By Christopher Johnson, Contributing Writer, May 19, 2017 As predicted, it was quite an evening. Looking like God’s soldier, her magnificent face rapt in her task, Kyung Wha Chung gave the first integral performance of Bach’s sonatas and partitas for unaccompanied violin ever attempted on ...

Review: Fraternal Tensions Fuel the Mint's Current Find—'The Lucky ...

By Miles Harter, Contributing Writer, May 19, 2017 A.A. Milne is a member of that pantheon of British writers of revered children’s books who also achieved fame in more grown-up literary circles. J.M. Barrie (Peter Pan) was a celebrated Scottish novelist and playwright, and ...

Review: The Met Woos and Wins With Its Season Finale of ‘Cyrano de Bergerac’

By Brian Taylor, Contributing Writer, May 14, 2017

Franco Alfano’s Cyrano de Bergerac entered the repertoire of the Metropolitan Opera in 2005, at the championing of Placido Domingo, and in Francesca Zambello’s expertly directed production ...

Music and Cocktails at The Miller Theater—Now That’s a Happy Hour!

ZEALnyc, May 12, 2017

Looking for a way to relax after a hard day at the office? Or maybe a way to hear a little music? Or maybe a place to have a drink? How about combining all these needs into ‘one-stop shopping’?  The Miller Theater at Columbia ...

Review: Long-Forgotten ‘Los Elementos’ Lives Again—Olé!

By Brian Taylor, Contributing Writer, May 5, 2017

New York City often sees American premieres, but scarcely after such long periods of neglect as endured by Los Elementos, a one-act opera composed by largely forgotten Spanish court composer Antonio ...

Review: A Taut ‘Der Fliegende Holländer’ Helmed By Nézet-Séguin

By Jose Andrade, Contributing Writer, May 3, 2017

The Metropolitan Opera’s season premiere of Wagner’s Der Fliegende Holländer on Tuesday, April 25 was full of electricity, amply generated by incoming Music Director Yannick Nézet-Séguin ...

Jennifer Rowley—A Rising Star (and one to keep your eye on)!

By Brian Taylor, Contributing Writer, May 1, 2017

Jennifer Rowley is the very definition of a star on the rise. But, in an age when people become famous merely for being famous, this is the rarest of stars in an even more rarefied arena: a true operatic diva. ...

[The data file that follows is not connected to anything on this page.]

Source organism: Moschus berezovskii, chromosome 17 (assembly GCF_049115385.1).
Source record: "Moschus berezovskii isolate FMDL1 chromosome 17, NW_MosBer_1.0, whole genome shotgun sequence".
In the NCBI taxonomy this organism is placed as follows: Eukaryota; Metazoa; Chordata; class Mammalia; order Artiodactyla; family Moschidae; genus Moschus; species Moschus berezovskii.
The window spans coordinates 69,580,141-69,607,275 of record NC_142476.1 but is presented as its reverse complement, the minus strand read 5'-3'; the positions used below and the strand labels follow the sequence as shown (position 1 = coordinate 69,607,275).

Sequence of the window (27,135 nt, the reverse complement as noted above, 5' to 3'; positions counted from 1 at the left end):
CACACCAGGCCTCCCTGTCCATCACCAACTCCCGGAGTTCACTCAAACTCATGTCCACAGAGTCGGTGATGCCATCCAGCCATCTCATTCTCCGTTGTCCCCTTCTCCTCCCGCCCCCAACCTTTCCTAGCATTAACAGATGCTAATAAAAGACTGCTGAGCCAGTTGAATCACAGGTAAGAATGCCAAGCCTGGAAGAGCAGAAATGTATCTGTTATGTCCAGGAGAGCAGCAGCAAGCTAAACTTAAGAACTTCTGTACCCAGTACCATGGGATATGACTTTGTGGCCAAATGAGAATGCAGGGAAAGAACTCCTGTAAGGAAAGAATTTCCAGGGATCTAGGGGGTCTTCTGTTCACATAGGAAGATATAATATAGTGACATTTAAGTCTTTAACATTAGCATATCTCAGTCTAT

Review: ‘Babes in Toyland’—A Nostalgic Delight with MasterVoices at Carnegie Hall

By Sheila Kogan, Contributing Writer, April 28, 2017

A concert version of Babes in Toyland was presented at the exquisite Carnegie Hall on Thursday evening. First produced in 1903, the Victor Herbert operetta is considered a landmark because it was a ...

Review: Natalie Dessay Brings Artistry of the Highest Order to Carnegie Hall

By Christopher Johnson, Contributing Writer, April 27, 2017

It’s Natalie Dessay’s world; you and I just live in it.

Dessay is one of the sovereign communicative artists of our era, whose every moment onstage seems fully lived and completely expressed. ...

Review: The ‘Next Generation’ Is Showcased By the NY Phil

By Brian Taylor, Contributing Writer, April 23, 2017

Three vital young musicians, as a group representing a younger demographic from which this audience might be accustomed to hearing en masse, helmed a concert by the New York Philharmonic that was ...

Tanglewood Is Building For the Future—Literally

By Doug Hall, Contributing Writer, April 21, 2017

The Boston Symphony Orchestra’s summer home away from Boston, Tanglewood Music Center, is located in the Berkshire Hills, between Stockbridge and Lenox, MA. Recently an exciting and eagerly awaited announcement ...

Review: The Met’s New ‘Rosenkavalier’ Moves Timelessly Forward with a Timeless Renée Fleming

By Mark McLaren, Editor in Chief, April 14, 2017

After nearly fifty years, the Metropolitan Opera has staged a crisp, colorful, audacious and ultimately elegant new production of Richard Strauss’s touching comedy, Der Rosenkavalier. And in it the ...